Wallingford PZC opens public hearing on BMS property

Wallingford PZC opens public hearing on BMS property



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WALLINGFORD — About 25 people spoke at the Planning and Zoning Commission meeting last week, raising concerns about a plan to level the former Bristol-Myers Squibb campus and replace it with two warehouses.

The concerns include bedrock blasting, noise, traffic safety and well contamination.

Calare Properties, owner of the former Bristol-Myers Squibb campus at 5 Research Parkway, applied for a special permit to build two warehouses and offices on the property. There are no specific tenants slated to move into the property so far.

The PZC held a public hearing on Wednesday. The commission continued the public hearing to its next meeting, scheduled for Dec. 10.

If Calare is unable to find a tenant for the existing building by the end of the year, the company wants to raze all structures on the property and build two warehouses, which would more than double the developed space.

The property is approximately 180 acres, and under the warehouse plan, about 80 acres would be developed. Calare is proposing two warehouse/office buildings totaling 1.1 million square feet. The total square footage of the existing BMS buildings is 915,000.

Calare received a wetlands permit for the project on Nov. 7 from the Inland Wetlands and Watercourses Commission, but the plan would require additional local and state approvals. 

Neighboring residents’ main concerns are traffic and noise that may be generated from both the construction and the operation of the warehouses, as well as the proposed bedrock blasting.

The entire property is in the Wallingford Watershed Protection District and is 3.5 miles north of Mackenzie Reservoir, which provides the town's drinking water.

Because the developers would need to level the hillside through a cut-and-fill process to build the warehouses on flat land, both blasting and ripping have been proposed for leveling the bedrock.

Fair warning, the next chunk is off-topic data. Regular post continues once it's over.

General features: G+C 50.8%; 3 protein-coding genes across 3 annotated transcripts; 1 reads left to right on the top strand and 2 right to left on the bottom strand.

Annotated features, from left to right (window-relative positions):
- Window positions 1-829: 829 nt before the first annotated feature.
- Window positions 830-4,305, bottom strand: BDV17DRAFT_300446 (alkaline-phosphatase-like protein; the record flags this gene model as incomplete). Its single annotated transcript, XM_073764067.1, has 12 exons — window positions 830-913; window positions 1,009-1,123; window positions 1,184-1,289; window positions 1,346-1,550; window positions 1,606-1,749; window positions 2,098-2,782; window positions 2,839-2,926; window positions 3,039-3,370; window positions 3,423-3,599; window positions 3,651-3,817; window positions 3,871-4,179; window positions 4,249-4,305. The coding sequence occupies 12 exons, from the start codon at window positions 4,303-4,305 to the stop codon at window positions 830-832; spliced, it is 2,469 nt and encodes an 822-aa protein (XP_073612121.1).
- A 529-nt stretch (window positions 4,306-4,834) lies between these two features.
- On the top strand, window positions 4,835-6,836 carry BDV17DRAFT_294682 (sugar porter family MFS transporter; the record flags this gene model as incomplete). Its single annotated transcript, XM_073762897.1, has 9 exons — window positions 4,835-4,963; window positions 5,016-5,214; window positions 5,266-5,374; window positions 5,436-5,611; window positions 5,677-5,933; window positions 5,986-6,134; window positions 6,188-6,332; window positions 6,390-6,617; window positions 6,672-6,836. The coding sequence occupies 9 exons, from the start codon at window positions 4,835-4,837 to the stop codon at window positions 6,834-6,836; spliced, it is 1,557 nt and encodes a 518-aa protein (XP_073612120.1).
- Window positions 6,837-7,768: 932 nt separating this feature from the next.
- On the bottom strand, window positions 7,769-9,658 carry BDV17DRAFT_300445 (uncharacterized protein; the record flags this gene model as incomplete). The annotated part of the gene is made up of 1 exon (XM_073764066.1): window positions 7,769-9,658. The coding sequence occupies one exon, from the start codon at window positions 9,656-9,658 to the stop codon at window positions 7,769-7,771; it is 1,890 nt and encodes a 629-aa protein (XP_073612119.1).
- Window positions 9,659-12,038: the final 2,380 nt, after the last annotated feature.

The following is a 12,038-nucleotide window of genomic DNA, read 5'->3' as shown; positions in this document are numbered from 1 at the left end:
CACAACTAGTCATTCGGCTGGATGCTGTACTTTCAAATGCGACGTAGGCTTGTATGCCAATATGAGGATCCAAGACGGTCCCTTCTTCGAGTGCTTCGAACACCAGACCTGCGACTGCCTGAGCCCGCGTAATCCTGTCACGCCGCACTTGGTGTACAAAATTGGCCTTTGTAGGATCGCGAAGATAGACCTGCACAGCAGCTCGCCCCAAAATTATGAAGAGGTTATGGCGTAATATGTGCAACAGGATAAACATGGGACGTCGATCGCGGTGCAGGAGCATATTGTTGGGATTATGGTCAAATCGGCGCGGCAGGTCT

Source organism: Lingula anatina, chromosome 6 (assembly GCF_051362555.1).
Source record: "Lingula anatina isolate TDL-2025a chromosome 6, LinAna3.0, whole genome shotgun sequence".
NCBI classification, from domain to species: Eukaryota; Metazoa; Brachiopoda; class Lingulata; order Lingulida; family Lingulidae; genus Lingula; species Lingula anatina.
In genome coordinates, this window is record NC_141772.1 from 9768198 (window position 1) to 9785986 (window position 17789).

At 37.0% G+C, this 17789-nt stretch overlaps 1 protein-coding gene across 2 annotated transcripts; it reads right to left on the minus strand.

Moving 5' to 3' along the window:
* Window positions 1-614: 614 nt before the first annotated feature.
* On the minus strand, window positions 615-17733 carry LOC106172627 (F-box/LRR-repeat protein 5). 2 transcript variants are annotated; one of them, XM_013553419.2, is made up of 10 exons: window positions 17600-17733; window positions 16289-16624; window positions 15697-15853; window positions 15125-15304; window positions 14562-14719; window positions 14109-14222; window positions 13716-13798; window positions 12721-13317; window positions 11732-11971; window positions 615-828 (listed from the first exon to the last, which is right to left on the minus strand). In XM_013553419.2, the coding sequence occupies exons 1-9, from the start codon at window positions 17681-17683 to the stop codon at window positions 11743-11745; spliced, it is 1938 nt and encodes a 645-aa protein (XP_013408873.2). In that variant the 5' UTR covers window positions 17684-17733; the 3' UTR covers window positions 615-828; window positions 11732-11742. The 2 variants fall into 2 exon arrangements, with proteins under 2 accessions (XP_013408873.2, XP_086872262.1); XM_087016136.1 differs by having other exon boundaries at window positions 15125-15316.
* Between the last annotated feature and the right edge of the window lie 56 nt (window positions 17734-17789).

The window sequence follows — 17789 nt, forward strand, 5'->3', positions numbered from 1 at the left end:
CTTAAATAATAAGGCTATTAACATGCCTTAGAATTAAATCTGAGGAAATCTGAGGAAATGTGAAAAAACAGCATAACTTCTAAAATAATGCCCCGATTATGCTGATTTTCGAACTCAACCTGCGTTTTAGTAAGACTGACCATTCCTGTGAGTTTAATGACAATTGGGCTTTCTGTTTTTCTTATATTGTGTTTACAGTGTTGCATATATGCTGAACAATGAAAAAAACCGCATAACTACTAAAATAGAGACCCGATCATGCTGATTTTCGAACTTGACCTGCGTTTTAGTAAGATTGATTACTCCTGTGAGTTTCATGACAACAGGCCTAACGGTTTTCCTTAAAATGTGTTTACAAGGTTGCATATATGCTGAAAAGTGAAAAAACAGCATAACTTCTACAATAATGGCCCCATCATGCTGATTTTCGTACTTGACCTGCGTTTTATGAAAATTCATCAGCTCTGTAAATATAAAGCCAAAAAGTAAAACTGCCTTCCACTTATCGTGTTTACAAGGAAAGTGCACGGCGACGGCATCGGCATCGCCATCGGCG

Residents with property that abuts the site have raised concerns at past Inland Wetlands and PZC meetings about whether blasting would contaminate their homes' water wells.

Calare attorney Dennis Ceneviva and BL Cos. team project engineer Michelle Carlson presented the site plan application to the PZC on Oct. 10, and were present last week.

Ceneviva said that traffic was a key issue the commission members and public raised during the Oct. 10 meeting.

To address the anticipated traffic impact, the town hired CDM Smith, an engineering and construction firm, to perform a peer review on a traffic study submitted by Calare.

Sharat Kalluri, CDM Smith senior traffic engineer, said at Wednesday’s meeting that his team of consultants looked at the proposed warehouse site plan and how much parking was on site.

PZC members raised concerns about the flow of traffic onto Research Parkway, Route 68 and Carpenter Lane during rush hour.

Kalluri said his team didn’t see a lot of issues.

“When the site really gets fully developed,” he said, “whoever the tenant happens to be will probably see some distribution of truck traffic during the course of the day, and it may not be an overlap with the peak traffic that’s on Research Parkway.”

If trucks or other vehicles exit onto Carpenter Lane, there’s a potential for that traffic to pass through High Hill Road, a residential area.

Kalluri said part of the plan is to divert traffic onto Research Parkway and prohibit site-generated traffic on nearby residential streets.

Ceneviva said that although ripping is the proposed leveling method for most of the site, some areas would require some minimal blasting.

Brian Opp, Terracon Consultants geotechnical engineer, said the site was “peppered” with 60 to 70 soil borings.

“We feel that the majority of the excavation is actually going to be by mechanical means,” Opp said. “The contractors should be able to remove the rock with either the bucket of the excavator or a ram attachment,” called ripping.

Blasting “would be a very small percentage,” Opp said, and there are techniques to reduce the impact, such as using a chemical agent to split the rock.

Houses within the 1,500-foot impact zone would have a pre-blast survey and domestic well water quality testing done, he added.

LTakores@record-journal.com

203-317-2212

Twitter: @LCTakores


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